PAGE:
Logically he wouldn't have too, he was writing to churches that were already privy to this information.

I'll try and comment on the rest of your post soon. Please feel free to reply to any objections in the meantime.

HBAF
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31-07-2011, 03:35 PM
RE: Growing doubts about my Christian faith and the Bible.
(14-06-2011 06:11 AM)Lion of the Netherlands Wrote:  Hi everyone, I'm new to this forum so I would like to introduce myself first. I'm a guy, 17 jears old and I live with my parents who raised me as a christian. About six weeks ago, I started reading about the age of the earth, because I had read about old earth creationism before, and went back to believing in a young earth, because I wanted to believe the Bible literally. After doing research on that topic for the second time, I came to the conclusion that the earth must be 4,5 billion years old, and I couldn't go back to believing in na earth(and universe) that is only 6000 years old. This led me to question the infallibility of the Bilble, and I started to read into topics I previously avoided, such as evolution. I also started watching videos from the thinking atheist, and watched videos of the atheist expirience because, I reasoned, if my beliefs are true, they must be able to withstand the criticism that athiests have on the Bible and the existence of God. That idea wasn't right because the more I reasearching, the more questions I get, and the more I start to question the things I believe. I still haven't accepted the theory(as meant in a scientific sense) of evolution yet, because i'm not (yet) convinced of it, altough I have a better understandig of it than before I really started reading about how it works. So if i''m honest to myself, I must admit that I am doubting the infallibillity and truth of the Bible and the presence of God in my own and in other peoples lives.(I don't deny the experiences that people claim to have if their talking about miracles and the presence of God/the Holy Spirit, I'm just not sure whether those experiences really are from God or if they are the product of our own minds.) I also have doubts about the realilty of the places called heaven and hell. I've had some conversations with my brother about it(he's 15), but he just claims to know Jesus and God are real, so I can't reason with him very well, because he's not open to other ideas (yet). I've also explicitly asked him not to tell my dad about my doubts, because my dad is fundamentalistic in his views on the Bible, and I can't have discussions with him very well, because he's very close minded. I'm afraid my dad will be mad and dissapointed in me for questioning my beliefs. My mom on the other hand, is a lot more like me, because she's more reasonable, and she is more willing to think about uncomfortable topics than my dad. I still haven't told my mum about my doubts, because I am afraid she will judge me for questioning the Bible and the presense of God.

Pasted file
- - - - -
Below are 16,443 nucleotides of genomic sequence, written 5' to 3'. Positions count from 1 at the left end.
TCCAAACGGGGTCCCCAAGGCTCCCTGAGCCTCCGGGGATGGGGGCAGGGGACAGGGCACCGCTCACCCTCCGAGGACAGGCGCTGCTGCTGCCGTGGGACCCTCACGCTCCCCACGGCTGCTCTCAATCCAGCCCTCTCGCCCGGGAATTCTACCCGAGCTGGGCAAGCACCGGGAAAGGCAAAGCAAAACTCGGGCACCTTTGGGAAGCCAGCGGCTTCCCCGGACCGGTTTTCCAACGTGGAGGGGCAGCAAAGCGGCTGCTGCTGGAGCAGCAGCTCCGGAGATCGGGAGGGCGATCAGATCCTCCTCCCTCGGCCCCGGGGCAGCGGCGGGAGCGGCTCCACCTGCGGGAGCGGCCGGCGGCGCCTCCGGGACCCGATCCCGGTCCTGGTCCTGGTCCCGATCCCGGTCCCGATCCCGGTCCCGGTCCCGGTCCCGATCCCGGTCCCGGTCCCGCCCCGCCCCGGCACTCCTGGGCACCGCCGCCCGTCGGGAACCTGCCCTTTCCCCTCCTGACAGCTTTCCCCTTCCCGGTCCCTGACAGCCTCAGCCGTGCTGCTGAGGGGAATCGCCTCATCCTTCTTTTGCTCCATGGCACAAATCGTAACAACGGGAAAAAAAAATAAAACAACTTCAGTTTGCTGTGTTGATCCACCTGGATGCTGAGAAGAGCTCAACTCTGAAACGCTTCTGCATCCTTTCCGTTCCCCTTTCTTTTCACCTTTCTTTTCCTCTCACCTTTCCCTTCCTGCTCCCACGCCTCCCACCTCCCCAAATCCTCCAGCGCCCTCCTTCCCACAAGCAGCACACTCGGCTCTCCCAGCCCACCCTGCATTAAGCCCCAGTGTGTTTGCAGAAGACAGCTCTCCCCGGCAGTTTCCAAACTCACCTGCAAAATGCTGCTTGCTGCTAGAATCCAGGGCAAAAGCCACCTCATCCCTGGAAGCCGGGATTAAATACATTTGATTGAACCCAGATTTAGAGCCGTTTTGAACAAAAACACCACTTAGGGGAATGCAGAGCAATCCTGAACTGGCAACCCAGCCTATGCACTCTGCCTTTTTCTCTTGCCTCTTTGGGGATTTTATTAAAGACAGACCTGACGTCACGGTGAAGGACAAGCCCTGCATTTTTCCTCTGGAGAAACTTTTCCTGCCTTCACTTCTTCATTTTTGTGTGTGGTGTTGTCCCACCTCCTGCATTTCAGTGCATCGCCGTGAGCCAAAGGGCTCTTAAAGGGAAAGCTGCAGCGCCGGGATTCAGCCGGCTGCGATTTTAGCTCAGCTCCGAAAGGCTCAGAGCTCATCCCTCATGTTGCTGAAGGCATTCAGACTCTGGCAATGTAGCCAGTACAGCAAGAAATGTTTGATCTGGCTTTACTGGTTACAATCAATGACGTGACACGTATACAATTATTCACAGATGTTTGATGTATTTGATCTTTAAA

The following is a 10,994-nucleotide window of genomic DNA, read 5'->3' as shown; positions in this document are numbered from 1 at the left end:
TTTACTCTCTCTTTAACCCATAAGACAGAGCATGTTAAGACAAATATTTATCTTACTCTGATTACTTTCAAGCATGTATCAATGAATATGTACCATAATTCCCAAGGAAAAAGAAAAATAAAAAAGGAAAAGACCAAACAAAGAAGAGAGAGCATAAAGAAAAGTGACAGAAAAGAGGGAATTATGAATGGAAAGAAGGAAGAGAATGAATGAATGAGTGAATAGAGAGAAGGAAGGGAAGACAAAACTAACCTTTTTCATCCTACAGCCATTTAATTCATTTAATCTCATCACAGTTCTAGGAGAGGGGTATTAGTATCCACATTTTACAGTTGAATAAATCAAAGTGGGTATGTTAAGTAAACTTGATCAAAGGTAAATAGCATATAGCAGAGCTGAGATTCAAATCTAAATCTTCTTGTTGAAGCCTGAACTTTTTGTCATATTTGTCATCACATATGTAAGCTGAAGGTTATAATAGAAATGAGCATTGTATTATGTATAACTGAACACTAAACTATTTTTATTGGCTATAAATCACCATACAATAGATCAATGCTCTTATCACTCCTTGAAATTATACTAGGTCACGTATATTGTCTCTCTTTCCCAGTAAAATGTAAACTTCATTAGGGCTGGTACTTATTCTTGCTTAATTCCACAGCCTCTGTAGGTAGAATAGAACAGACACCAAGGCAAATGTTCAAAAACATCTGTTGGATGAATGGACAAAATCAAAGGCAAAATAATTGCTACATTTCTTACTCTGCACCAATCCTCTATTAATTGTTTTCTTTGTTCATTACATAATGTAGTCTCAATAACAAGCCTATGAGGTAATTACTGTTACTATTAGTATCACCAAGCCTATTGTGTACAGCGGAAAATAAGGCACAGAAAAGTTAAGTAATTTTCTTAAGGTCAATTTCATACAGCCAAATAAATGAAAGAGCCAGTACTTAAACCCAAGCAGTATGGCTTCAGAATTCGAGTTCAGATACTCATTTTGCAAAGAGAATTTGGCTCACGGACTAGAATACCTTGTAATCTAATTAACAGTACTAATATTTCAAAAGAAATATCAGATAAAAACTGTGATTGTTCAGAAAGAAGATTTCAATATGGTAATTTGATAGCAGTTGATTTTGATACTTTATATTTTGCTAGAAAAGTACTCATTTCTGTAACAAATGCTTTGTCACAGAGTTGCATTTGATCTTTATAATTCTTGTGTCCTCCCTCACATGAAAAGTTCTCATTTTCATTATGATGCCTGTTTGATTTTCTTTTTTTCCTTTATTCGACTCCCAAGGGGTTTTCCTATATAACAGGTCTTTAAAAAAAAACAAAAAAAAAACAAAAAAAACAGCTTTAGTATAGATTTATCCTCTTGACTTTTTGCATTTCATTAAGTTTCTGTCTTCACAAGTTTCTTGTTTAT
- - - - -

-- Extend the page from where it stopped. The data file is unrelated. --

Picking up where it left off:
I hope you guys can give me advice on how to proceed, because, i'm afraid my parents will be dissapointed in me if I express my doubts. I also would like to ask you on how to tell my best friend(he's also 17 years old) about my growing doubts, because we're in the same church and we go to a bible study group together, so i'm also afraid he's going to judge me for questioning my beliefs.

I'm looking forward to hear your advise.

Hey brother, im 17 been atheist since i was about 3.
All I have to say is if your parents cant handle it then who cares?
my parents are christian i always question them when they offer to take me to church and stuff.

Its about you, your feelings dont feel just because your parents said so you should agree.


I mean my dad is a complete and utter asshole whos strangled me etc when i was younger. When i was younger sure i was afraid now i dont care and ive knocked him out once, sure. And he tells me his christian its a load of bollocks.


Its about you, if they dont understand that your old enough to make your own decisions then there not doing their job.
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31-07-2011, 05:15 PM
RE: Growing doubts about my Christian faith and the Bible.
(31-07-2011 03:35 PM)James The Brit Wrote:  Hey brother, im 17 been atheist since i was about 3.

Everybody's an atheist when they're 3. Wink

(31-07-2011 03:35 PM)James The Brit Wrote:  I mean my dad is a complete and utter asshole whos strangled me etc when i was younger. When i was younger sure i was afraid now i dont care and ive knocked him out once, sure.

Yeah, it sucks when that happens ... for the Dad I mean.

As it was in the beginning is now and ever shall be, world without end. Amen.
And I will show you something different from either
Your shadow at morning striding behind you
Or your shadow at evening rising to meet you;
I will show you fear in a handful of dust.
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31-07-2011, 08:07 PM
RE: Growing doubts about my Christian faith and the Bible.
(31-07-2011 12:18 AM)Hunted By A Freak Wrote:  
(20-07-2011 03:05 PM)Mark Fulton Wrote:  Paul was responsible for the idea Jesus was a god. The real Jesus, who never met Paul, was a true blue Jew who would have considered the idea that God had a son blasphemous. Jews were fiercely monotheistic. Paul broke the rules.
The idea that God has a son is based in Judaism, not Pauline Theology. The Old Testament attests to this fact: